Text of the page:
Homeopathy 101

A blog that I quite enjoyed reading can be found here: http://gimpyblog.wordpress.com/2009/11/11/hmc21-hammering-the-nails-into-homeopathy/

I have always been fairly skeptical of homeopathy, and some of my recent reading material (Bad Science, Trick or Treatment, Suckers) has really served to reaffirm my beliefs and to provide me with a wealth of evidence to back them up.

To my mind, it is clear that homeopathy does make some people better, but for different reasons than they would assert. Varying degrees of the placebo affect, the feeling of being more cared for, the comfort of a “diagnosis”, etc., will all, I believe, make a person feel better if they have been suffering from some vague malaise.

In this case, I don’t begrudge them. If you really believe that taking a drop of Rescue Remedy before an exam will help you succeed, then who am I to burst your bubble? Largely, this kind of thing doesn’t harm anyone, and while you are essentially buying into something I don’t believe in, I have seen what positive thought and belief can do to, and for, people.

I have to draw the line, however, when it comes to real, problematic diseases and conditions. There have been far too many cases where people have died of easily preventable and/or treatable conditions because, rather than take medicine, they opted for “natural” medicine, or homeopathy. Once such example particularly offended me recently – the case of Thomas, Manju, and Gloria Sam. This article will give you more details, but in summary – the child (Gloria) suffered from severe eczema, and the parents refused conventional treatments, instead opting to provide homeopathic drops and other remedies. They also flew the child to India to receive further homeopathic treatment. When Gloria was eventually brought home and to a hospital, with an eye infection so severe that her corneas were melting, there was little the professionals could do. Her body was literally worn out from fighting the various infections that her compromised skin could not keep out of her body. She died of septicaemia.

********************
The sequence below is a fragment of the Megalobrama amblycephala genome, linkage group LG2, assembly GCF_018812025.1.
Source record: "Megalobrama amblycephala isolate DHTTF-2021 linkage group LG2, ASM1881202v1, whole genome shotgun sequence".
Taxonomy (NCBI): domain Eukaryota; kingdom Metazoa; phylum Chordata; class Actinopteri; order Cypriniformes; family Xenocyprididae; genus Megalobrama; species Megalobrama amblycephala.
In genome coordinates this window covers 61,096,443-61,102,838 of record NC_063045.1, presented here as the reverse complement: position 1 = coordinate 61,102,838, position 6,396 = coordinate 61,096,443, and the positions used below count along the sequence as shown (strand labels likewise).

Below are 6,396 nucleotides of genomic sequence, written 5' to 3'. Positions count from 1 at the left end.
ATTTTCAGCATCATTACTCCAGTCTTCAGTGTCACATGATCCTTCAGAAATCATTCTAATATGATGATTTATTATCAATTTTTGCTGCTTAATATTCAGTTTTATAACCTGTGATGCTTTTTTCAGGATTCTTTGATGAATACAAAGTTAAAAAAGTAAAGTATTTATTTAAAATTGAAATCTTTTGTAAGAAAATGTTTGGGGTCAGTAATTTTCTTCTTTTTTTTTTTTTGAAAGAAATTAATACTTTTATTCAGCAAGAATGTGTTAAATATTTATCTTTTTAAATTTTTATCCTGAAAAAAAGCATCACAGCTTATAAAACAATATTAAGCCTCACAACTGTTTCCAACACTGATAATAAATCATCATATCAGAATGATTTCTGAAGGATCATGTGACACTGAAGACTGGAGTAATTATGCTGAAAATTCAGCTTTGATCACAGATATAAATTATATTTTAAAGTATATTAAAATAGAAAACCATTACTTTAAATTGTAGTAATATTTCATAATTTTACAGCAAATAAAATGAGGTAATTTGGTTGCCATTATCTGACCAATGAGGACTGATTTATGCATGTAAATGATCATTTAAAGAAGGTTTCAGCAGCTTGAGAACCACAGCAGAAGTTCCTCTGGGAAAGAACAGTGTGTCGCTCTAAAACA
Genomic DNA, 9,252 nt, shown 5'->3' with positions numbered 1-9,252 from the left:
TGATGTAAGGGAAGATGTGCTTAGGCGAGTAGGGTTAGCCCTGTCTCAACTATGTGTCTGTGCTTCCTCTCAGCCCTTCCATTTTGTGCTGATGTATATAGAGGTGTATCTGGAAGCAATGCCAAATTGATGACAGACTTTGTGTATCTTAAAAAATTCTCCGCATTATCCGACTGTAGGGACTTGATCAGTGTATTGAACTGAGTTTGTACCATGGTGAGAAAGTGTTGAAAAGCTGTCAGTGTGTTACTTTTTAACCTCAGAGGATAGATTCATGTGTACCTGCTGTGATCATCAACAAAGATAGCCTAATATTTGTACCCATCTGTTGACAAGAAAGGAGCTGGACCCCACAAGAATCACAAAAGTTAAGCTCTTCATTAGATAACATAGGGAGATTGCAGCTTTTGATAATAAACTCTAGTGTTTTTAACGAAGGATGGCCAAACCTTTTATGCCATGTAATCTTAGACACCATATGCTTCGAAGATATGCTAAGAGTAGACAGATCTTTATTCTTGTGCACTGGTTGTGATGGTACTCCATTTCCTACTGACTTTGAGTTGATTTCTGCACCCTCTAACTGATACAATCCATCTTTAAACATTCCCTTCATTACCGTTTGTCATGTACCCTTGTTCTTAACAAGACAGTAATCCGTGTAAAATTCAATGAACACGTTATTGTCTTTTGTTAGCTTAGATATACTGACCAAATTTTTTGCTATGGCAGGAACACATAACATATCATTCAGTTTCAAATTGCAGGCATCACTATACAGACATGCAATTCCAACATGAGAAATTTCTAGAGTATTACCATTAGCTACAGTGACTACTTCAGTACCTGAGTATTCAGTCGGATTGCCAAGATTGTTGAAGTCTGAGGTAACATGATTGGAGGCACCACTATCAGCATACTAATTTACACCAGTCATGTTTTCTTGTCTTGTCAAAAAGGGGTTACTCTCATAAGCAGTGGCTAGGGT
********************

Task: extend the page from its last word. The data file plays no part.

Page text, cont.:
The child in the above story suffered much more pain than she ever should have, simply because her parents refused conventional treatment. When cases like this come up, I think that removing all the homeopathic remedies from the shelf might not be such a bad idea.

I am aware that there are many plants that have important pharmaceutical properties, and that many of the drugs we now use today originally came from plants. However, most of these drugs are not produced from the original sources, because it is too difficult to control – by producing them artificially, dosage, strength, quality all can be controlled. I don’t believe that there is a big conspiracy on the part of the pharmaceutical companies to suppress “natural” remedies – many medical remedies come from “natural” sources. I genuinely believe that if there was a flower out there that could cure cancer, people would already be exploring its properties, cultivating it, and seeing how they could make it most effective, and also safe.

I think that when it comes to making healthcare decisions, you should look to the proof, not the spin, to decide. And to my mind, there is too little proof of efficacy in homeopathic remedies.

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